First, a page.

Monthly Archives: March 2016

The Great INR Balancing Act

Living with a chronic disease/condition comes with up swings and down swings. Things are good, then not so good. It is a balancing act to stay healthy. Yesterday; great news, today; less great news. Below is an explain-y section, and a vent-y section.

Explain-y: Living with a mechanical valve means that I must be on the drug Warfarin (Coumadin) for life. Warfarin is an anticoagulant, which means it slows down the clotting factors in the bloodstream. This is prescribed to patients with mechanical valve because the platelets tend to stick or snag on the edges and surface of the synthetic valve. When the platelets snag, they begin to clot, forming a blood clot, which can then dislodge and cause deep vein thrombosis, heart attack, or a stroke.  Super bummer right?

Warfarin/ Coumadin are often dubbed as ‘bloodthinners’, though they DO NOT thin the blood. ‘Bloodthinning’ implies that the viscosity of the blood changes (Think ketchup vs. water). These drugs are anticoagulants. The term ‘bloodthinner’ is simply a nickname and not to be taken literally.

That being said, even doctors and nurses will use the term ‘bloodthinner’, though I will not for the remainder of this post. The anticoagulant factors in the blood can be measured using a simple blood test called the Prothrombin time (PT) test, which generates a number called the international normalized ratio (INR). A person that is not on Warfarin/ Coumadin will have an INR of 1.0. Someone who has a mechanical valve will usually be directed to maintain an INR between the range of 2.0-3.0. My cardiologist likes me to stay between 2.0-2.5, though it is difficult to stay within that small of a range. Basically, I am tested every other week, and if my INR is too low (under 2.0) they increase my daily dose), and if my INR is too high (above 3.0), they lower my daily dose.

There are lots of risks and factors to keep in mind when you are taking anticuagulation therapy medication like Coumadin. I’ll let you read about how Vitamin-K (found in leafy greens) affects INR, how having a high INR can be dangerous, and other factors by clicking this link.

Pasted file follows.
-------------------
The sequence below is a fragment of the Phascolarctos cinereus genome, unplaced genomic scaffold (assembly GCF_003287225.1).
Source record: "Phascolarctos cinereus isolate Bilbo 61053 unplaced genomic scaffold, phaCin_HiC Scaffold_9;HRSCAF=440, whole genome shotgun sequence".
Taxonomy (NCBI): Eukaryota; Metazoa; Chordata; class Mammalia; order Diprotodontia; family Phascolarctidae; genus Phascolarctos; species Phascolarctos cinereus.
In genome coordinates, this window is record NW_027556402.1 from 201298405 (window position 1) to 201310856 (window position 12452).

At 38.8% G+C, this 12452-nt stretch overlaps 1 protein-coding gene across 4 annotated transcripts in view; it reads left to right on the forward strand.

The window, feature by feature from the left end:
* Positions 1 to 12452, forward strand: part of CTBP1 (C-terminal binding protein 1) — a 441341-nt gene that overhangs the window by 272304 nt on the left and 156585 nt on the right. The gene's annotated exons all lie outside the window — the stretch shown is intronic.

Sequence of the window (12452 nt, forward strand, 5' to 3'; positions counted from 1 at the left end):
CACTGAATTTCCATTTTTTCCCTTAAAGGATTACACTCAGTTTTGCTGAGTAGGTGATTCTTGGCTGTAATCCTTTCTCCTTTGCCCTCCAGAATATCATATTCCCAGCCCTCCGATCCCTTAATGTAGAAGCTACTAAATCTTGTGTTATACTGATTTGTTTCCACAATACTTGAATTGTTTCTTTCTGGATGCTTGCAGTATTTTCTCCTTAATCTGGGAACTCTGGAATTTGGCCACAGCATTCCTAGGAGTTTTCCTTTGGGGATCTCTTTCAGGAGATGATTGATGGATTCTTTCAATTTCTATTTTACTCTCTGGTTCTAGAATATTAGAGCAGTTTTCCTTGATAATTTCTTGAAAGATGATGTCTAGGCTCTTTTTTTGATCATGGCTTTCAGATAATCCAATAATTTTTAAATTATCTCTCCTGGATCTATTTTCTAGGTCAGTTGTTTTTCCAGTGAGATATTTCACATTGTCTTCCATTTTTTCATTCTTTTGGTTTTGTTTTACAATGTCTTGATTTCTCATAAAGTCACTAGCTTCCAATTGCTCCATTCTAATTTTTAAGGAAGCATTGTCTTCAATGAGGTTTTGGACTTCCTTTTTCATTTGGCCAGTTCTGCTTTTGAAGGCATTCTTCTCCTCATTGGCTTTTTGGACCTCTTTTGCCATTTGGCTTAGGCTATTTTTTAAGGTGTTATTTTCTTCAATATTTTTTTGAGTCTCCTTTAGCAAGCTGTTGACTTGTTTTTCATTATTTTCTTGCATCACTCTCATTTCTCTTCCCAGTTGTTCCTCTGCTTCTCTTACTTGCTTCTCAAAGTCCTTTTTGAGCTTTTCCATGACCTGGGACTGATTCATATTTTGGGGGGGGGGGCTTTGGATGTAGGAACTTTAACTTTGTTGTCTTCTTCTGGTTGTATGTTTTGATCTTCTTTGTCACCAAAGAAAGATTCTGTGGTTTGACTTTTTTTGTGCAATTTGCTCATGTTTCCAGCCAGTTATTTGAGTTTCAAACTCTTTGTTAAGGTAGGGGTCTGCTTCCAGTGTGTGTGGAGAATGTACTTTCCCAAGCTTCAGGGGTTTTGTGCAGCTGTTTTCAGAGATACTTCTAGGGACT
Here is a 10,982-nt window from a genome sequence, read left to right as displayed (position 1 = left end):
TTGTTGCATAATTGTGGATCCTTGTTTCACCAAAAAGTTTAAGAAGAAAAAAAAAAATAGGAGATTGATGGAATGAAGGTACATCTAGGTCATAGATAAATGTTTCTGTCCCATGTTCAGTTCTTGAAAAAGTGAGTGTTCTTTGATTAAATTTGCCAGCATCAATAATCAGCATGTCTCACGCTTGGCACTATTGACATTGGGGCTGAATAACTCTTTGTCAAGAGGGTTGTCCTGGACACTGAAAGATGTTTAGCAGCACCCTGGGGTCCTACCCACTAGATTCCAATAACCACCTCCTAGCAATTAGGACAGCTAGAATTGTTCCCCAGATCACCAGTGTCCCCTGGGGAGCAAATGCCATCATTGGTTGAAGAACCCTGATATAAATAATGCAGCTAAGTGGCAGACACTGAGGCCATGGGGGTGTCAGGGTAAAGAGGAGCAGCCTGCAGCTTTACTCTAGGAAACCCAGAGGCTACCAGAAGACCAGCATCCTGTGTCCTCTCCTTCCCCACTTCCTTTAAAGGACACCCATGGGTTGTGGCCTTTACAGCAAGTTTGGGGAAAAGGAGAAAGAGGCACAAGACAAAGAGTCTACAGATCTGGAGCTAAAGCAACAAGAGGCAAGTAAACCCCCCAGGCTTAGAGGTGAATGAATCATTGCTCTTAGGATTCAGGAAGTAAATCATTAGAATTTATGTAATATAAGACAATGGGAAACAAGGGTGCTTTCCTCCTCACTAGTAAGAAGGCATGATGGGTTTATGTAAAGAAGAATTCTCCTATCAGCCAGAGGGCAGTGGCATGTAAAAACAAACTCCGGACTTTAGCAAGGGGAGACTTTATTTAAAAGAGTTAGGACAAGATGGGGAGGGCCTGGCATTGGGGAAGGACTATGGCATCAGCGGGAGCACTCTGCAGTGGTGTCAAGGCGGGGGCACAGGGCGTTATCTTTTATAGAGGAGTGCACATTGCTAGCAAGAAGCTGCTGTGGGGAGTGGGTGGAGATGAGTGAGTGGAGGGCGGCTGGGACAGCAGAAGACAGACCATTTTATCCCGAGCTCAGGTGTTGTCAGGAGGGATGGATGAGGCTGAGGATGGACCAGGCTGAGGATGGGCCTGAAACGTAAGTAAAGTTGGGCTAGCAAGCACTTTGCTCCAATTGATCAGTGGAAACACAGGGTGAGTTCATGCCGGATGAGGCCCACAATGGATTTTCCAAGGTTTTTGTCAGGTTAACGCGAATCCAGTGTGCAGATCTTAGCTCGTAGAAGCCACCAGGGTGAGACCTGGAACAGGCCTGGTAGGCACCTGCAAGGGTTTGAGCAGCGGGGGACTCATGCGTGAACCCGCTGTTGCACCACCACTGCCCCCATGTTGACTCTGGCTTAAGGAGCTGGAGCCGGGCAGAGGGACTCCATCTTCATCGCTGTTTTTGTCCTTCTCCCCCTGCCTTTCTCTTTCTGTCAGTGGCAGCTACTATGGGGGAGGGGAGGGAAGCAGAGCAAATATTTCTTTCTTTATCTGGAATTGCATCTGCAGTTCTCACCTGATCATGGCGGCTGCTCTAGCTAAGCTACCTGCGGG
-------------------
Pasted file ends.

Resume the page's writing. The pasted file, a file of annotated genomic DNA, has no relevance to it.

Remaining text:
IMG_2721

Please excuse my Bitmoji use.

Vent-y: For months and months my INR has been stable, but all of a sudden (last week) my  INR was measured at 4.3! That is certainly the highest it has ever been. They adjusted my dose, and ordered me to take my PT two days later. When I took it again, it was measured at 1.5! Too low! Two days after that (today), I measured again and…. 1.4! It is very frustrating, especially since this is a chronic condition, and this problem will spontaneously occur (hopefully rarely) for the rest of my life. As frequent readers of this blog my recall, last year I lost a fellow valver, cyclist, and friend due to deep vein thrombosis/ brain embolism due to clotting issues associated with his mechanical valve.

Two Year Anniversary

I would like to share my recent milestone and the emotions that went along with it.

March 15th 2016 marks my two year anniversary of my last open heart surgery (aortic valve replacement emergency re-do due to endocarditis). I had my yearly echocardiogram scheduled yesterday, one day before my anniversary.

Two years ago, I had a traumatic experience during an echocardiogram where the echo tech spilled the beans about the emergency that was occurring inside my chest (which was extremely unprofessional of him, and against code). He told me that my recently implanted prosthetic valve was literally falling off. This led me to a panic until my cardiologist came into the room 20 minutes later.

So you can understand why echo appointments freak me out. I’m feeling great now, in fact I think I’ve never felt better athletically speaking. Despite this, I was still very afraid that I would go in and hear bad news. I almost expect to hear bad news. I know that’s not the most positive thought, but it is the truth. It is fear that guides me to think that way.

And it was that same fear that caused me to keep this echo appointment and my anxiety about it a secret from my friends, girlfriend, and family. I spent most of the weekend with my buddy, and I didn’t bring it up once. But there I was, bottling it up inside, stewing on it, just being afraid; alone in my brain. One of the main reasons I started this blog was so I wouldn’t contain my anxieties, yet I failed to utilize this outlet, which would have been useful during the past 2 weeks.

Yesterday, I went to the echo appointment. The echo tech did my yearly echo last year as well, and we remembered each other enough to pick up where we left off in small talk from last year. The doctor checked the echo results remotely, and told the tech that everything was A-Okay, and that I can be sent on my way for another year.

The relief was astronomical. I didn’t realize how much of a weight this was on me. In the car, on the way home, I completely broke down for a solid 2 minutes. After I finally got a grip, I felt cleansed. Blue sky. Now, I feel energized and ready to make the best out of every day, at least for the next 50 weeks (until my next yearly echo approaches).

Cheers ❤

Anthony